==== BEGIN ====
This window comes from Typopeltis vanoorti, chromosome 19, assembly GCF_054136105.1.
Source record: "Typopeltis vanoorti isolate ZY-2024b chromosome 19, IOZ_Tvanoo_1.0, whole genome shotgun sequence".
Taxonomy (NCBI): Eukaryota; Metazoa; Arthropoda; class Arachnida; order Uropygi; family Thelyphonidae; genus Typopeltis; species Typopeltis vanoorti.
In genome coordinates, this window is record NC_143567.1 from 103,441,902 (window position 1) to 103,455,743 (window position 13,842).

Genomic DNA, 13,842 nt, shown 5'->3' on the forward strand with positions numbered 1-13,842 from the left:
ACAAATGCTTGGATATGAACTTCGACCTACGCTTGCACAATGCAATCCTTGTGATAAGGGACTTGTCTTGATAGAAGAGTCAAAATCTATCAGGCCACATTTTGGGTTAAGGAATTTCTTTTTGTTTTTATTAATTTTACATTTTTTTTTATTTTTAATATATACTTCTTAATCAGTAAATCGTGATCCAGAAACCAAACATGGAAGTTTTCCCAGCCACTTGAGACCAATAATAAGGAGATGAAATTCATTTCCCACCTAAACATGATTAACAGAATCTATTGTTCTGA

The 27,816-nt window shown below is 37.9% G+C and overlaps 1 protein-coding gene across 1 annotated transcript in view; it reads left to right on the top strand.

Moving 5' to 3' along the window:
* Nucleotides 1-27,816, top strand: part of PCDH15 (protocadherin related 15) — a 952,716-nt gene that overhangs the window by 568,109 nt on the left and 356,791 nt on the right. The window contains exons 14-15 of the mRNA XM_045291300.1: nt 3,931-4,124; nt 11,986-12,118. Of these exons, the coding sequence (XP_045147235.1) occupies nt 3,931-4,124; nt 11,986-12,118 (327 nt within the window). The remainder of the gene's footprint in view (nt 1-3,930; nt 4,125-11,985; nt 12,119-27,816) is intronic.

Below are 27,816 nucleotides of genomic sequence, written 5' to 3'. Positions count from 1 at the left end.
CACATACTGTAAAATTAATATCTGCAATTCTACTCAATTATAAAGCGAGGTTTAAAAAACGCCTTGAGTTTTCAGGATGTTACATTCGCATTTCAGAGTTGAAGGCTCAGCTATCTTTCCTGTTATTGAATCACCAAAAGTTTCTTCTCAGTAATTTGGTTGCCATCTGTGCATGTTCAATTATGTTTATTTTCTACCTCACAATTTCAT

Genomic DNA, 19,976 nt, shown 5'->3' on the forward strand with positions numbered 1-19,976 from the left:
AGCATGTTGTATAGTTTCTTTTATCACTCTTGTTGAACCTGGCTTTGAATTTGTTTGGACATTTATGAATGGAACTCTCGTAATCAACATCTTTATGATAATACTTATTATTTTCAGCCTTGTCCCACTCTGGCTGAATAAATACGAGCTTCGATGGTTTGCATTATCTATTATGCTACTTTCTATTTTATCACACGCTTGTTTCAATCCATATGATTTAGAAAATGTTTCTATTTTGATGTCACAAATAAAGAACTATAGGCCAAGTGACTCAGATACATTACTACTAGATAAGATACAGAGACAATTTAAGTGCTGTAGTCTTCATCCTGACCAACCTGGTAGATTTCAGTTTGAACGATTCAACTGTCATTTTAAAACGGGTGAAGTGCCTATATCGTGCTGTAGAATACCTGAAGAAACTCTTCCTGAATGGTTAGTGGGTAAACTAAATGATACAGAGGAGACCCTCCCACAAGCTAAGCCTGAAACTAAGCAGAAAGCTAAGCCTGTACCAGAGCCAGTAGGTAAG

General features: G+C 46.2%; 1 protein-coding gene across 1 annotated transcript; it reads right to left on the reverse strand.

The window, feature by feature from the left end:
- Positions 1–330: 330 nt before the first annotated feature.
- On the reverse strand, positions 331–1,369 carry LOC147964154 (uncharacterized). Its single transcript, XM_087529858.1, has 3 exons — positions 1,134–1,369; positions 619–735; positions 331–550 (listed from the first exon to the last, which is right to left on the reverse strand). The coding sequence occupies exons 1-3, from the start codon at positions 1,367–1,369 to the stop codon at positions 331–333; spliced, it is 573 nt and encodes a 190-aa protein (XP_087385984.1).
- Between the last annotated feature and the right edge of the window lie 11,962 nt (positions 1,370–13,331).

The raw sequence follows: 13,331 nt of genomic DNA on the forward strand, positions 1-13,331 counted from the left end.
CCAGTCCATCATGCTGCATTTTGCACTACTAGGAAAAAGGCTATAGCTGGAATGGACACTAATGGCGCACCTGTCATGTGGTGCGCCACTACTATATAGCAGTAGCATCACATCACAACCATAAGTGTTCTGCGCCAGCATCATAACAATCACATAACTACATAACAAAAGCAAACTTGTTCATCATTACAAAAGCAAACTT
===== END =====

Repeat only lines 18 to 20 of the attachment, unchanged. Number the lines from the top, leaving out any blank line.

- Between the last annotated feature and the right edge of the window lie 11,962 nt (positions 1,370–13,331).

The raw sequence follows: 13,331 nt of genomic DNA on the forward strand, positions 1-13,331 counted from the left end.
CCAGTCCATCATGCTGCATTTTGCACTACTAGGAAAAAGGCTATAGCTGGAATGGACACTAATGGCGCACCTGTCATGTGGTGCGCCACTACTATATAGCAGTAGCATCACATCACAACCATAAGTGTTCTGCGCCAGCATCATAACAATCACATAACTACATAACAAAAGCAAACTTGTTCATCATTACAAAAGCAAACTT